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The GMAT loves rates. Combined rates, average rates, simultaneous rates; you name it, the GMAT loves to test it. There's one more type of rate question that the GMAT will throw you, and its one that doesn't show up in many test-prep guides. I first wrote about it in October of 2007 when I highlighted it as a topic the GMAT had recently begun focusing on. Now that the 12th edition of the Official Guide has been released, it's clear that this question type is more and more common.
For lack of a better term, I'm going to call this type of item an "additional rate" question. Here are a couple of examples:
A hotel charges $90 for the first occupant of a room and $x for each additional occupant. If the total charge for a room is $180, how many occupants are in the room?
Wanda's weekly compensation is based on her sales. If she is paid 20 percent of her first $1,000 in weekly sales and 25 percent of all additional sales, what is her compensation in a week in which she makes $6,000 in sales?
Neither of these problems look particularly difficult, and they don't have to be. But it's easy to make a simple mistake.
In both of the examples above, you'll find the word "additional." That is, there's one rate for some of the occupants or sales and another rate for the remaining occupants or sales. Consider translating the first sentence of the first example into algebra. Call the number of occupants p.
A hotel charges $90 for the first occupant of a room and $x for each additional occupant.
Clearly the result will have to include $90. The number of additional occupants is (p-1), so the algebraic expression is:
90 + x(p-1)
The pattern applies to the other question, as well. Instead of $90, the initial amount of compensation is 20% of $1,000, or $200. And instead of (p-1)--that is, the number of occupants minus the one occupant who was charged $90--we'll use (s - 1,000) for the amount of sales beyond the first 1,000:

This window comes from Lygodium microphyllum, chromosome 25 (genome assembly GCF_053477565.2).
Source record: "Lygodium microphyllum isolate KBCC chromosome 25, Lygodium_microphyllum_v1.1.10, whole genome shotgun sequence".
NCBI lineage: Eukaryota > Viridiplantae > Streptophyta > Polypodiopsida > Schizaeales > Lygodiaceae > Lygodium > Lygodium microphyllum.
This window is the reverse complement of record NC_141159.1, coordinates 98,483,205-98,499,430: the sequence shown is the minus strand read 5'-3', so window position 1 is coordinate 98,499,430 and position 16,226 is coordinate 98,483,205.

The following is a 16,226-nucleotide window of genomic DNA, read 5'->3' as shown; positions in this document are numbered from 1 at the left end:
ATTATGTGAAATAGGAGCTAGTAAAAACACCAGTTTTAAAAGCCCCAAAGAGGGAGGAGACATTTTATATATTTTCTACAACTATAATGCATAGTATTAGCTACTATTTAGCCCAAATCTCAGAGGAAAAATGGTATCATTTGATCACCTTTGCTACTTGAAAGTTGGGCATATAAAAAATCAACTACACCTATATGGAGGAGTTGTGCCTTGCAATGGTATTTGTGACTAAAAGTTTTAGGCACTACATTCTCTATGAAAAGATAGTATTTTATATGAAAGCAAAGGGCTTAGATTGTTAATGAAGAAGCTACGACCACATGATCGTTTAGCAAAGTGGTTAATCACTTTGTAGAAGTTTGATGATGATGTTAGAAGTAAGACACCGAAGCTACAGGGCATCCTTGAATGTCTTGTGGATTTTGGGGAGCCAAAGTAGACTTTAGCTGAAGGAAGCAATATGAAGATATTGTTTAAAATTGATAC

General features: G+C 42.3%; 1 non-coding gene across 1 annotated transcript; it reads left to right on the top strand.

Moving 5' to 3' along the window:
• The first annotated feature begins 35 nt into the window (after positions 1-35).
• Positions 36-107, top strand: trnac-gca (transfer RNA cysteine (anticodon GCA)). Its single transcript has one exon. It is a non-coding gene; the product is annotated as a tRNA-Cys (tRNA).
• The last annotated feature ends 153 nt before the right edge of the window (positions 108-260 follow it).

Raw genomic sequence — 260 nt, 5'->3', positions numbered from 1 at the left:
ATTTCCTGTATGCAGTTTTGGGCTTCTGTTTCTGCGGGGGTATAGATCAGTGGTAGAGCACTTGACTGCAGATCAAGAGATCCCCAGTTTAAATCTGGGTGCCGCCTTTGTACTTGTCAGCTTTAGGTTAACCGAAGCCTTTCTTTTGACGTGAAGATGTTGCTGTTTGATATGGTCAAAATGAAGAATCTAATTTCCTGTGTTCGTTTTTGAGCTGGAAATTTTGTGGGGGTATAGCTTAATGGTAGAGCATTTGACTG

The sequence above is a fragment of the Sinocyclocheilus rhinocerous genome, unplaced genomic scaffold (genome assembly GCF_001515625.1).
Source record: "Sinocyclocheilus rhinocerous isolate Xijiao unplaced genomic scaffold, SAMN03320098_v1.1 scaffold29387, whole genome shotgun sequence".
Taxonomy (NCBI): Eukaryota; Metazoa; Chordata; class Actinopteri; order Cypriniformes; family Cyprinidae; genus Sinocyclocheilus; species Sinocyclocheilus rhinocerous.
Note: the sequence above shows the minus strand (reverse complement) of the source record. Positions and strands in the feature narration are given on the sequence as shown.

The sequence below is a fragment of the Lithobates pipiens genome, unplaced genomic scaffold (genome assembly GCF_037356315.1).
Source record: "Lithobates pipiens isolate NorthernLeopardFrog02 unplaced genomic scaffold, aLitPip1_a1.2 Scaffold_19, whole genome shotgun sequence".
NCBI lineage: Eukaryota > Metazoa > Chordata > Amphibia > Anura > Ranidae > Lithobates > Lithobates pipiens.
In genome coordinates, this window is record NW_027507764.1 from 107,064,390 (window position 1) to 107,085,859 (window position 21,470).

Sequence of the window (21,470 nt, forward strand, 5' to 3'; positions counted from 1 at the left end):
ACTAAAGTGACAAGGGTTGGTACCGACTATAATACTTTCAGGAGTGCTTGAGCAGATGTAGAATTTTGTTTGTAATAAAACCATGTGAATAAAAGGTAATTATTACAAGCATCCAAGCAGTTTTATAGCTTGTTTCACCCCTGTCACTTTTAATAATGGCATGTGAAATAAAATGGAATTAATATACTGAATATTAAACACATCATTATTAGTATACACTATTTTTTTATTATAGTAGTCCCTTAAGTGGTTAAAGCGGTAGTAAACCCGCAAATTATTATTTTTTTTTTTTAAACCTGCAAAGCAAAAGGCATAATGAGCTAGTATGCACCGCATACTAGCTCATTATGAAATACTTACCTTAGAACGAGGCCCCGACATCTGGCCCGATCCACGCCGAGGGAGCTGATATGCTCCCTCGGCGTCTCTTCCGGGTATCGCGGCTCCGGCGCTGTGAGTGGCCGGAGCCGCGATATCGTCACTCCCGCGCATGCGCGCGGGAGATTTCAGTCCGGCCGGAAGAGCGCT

200 + 0.25(s - 1,000)
200 + 0.25(6,000 - 1,000)
Almost every question of this nature can be dealt with using the same template:
- Start with the initial amount--in these cases, $90 or $200.
- Figure out the number of people, or dollars, or whatever, that is subject to the "additional rate." In the first example, that was (p - 1); in the second, it was (s - 1,000). Remember to subtract something to account for the word "additional."
- Multiply the result by the additional rate. In the first case, that was x (x dollars per additional occupant); in the second, it was 0.25 (25 percent commission on additional sales).
As with every type of GMAT math question, these come in all sorts of guises and difficulty levels, but the overall structure stays the same.
About the author: Jeff Sackmann has written many GMAT preparation books, including the popular Total GMAT Math, Total GMAT Verbal, and GMAT 111. He has also created explanations for problems in The Official Guide, as well as 1,800 practice GMAT math questions.
|Total GMAT Math
The comprehensive guide to the GMAT Quant section. It's "far and away the best study material
available," including over 300 realistic practice questions and more than 500 exercises!